Taiwan is an incredibly beautiful country with a gorgeous lush countryside and green forested mountains overlooking the sea. The landscape was featured, perhaps most notably, in the movie Spirited Away.
The film by Hiyao Miyazaki is one of Studio Ghibli’s most famous films, followed closely by others like Howl’s Moving Castle, Princess Mononoke, My Neighbor Totoro, and Kiki’s Delivery Service. Have you seen any of them? If you haven’t, watch them STAT! They are beautiful films with fantastical stories and endearing characters. My sister and I grew up with them and still re-watch them when we have the time or the itch for anime.
Spirited Away is a fantasy that follows 10-year old Chihiro and her parents as they stumble upon an abandoned amusement park that is actually inhabited by ghosts and spirits. After her parents subsequently turn into pigs, Chihiro’s adventure begins as she navigates the spirit world to escape, save her parents, and go home. It won the Academy Award for Best Picture in 2003 and is the highest grossing Japanese movie of all time. It’s the second highest grossing anime feature ever in all of history. It is great and you should go watch it right now (after you finish reading my post!).
It’s well known that Miyazaki took inspiration for the spirit town in Spirited Away from the mountain town of Jiufen, a charming, historic gold mining town with narrow streets and steep staircases leading to more and more winding alleys. While it has much to offer in terms of history, culture, and of course, the ample food lining the streets, Spirited Away definitely catapulted Jiufen to its stardom. No Face, a favorite character in the movie peered out from every store in the forms of keychains, statues, magnets, and piggy banks. Thank God I could recognize my No Face in the whole sea of them!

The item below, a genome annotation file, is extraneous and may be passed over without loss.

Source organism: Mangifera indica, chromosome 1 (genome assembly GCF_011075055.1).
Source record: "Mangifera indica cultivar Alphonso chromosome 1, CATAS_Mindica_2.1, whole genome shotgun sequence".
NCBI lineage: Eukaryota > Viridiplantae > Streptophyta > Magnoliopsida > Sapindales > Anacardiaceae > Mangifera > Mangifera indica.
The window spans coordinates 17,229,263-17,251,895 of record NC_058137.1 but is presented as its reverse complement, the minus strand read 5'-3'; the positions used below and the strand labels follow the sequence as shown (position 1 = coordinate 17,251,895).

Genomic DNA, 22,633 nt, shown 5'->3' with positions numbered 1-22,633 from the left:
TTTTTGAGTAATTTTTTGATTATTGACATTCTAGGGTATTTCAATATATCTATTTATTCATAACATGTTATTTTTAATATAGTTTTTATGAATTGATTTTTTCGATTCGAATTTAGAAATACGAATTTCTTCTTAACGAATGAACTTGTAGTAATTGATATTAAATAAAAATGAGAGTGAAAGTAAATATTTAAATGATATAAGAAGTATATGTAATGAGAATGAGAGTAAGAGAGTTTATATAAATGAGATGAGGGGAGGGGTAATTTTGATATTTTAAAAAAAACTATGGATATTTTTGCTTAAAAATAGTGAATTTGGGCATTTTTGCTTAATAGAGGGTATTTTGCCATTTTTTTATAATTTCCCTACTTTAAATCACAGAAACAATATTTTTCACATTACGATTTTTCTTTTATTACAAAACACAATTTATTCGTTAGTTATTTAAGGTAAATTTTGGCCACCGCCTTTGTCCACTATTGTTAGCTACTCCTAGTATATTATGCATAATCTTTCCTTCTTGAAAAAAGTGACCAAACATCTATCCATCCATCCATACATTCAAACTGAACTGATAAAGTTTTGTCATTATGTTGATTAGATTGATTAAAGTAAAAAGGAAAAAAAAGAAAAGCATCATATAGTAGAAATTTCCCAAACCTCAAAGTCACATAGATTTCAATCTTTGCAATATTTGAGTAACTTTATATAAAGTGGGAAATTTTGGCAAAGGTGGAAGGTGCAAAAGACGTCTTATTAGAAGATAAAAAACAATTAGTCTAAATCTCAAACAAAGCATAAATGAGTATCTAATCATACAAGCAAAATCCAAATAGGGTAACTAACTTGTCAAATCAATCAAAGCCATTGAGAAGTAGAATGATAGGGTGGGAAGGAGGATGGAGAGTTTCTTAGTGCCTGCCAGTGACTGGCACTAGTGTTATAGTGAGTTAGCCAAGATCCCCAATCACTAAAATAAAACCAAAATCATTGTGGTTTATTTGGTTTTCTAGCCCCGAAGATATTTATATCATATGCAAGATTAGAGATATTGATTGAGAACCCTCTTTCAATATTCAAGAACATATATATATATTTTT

Read this amazing Buzzfeed article about this little Taiwanese girl who wanted to dress as No Face for Halloween and ended up scaring her classmates so badly that they all cried while she just lived her best life.
First, breakfast. Just around the corner from our Airbnb was a little hole in the wall known for churning out some of the best Taiwanese breakfast around. Like the dumpling house, you perused the menu on the street, marking down what you wanted, then waited in line to hand over your oder, pay, and wait to receive your food. It was standing room only when we arrived but we were able to snag two small seats at the corner of a table just as the food came.
They served two different Soya milks in Taiwan – one hot and one cold. We ordered both. The cold is a refreshing, sweet drink, much like vanilla flavored soy milk at home. The hot soya milk is a bit more interesting. They add a dash of vinegar to the milk to curdle it a bit so the drink is hot, a bit tangy, and a bit more…textured. It’s thicker – not as thick as oatmeal but not as thin as regular milk. We were told sometimes it’s so thick that it is served in a bowl ad you eat it with a spoon. Good but we both much preferred the cold sweet milk.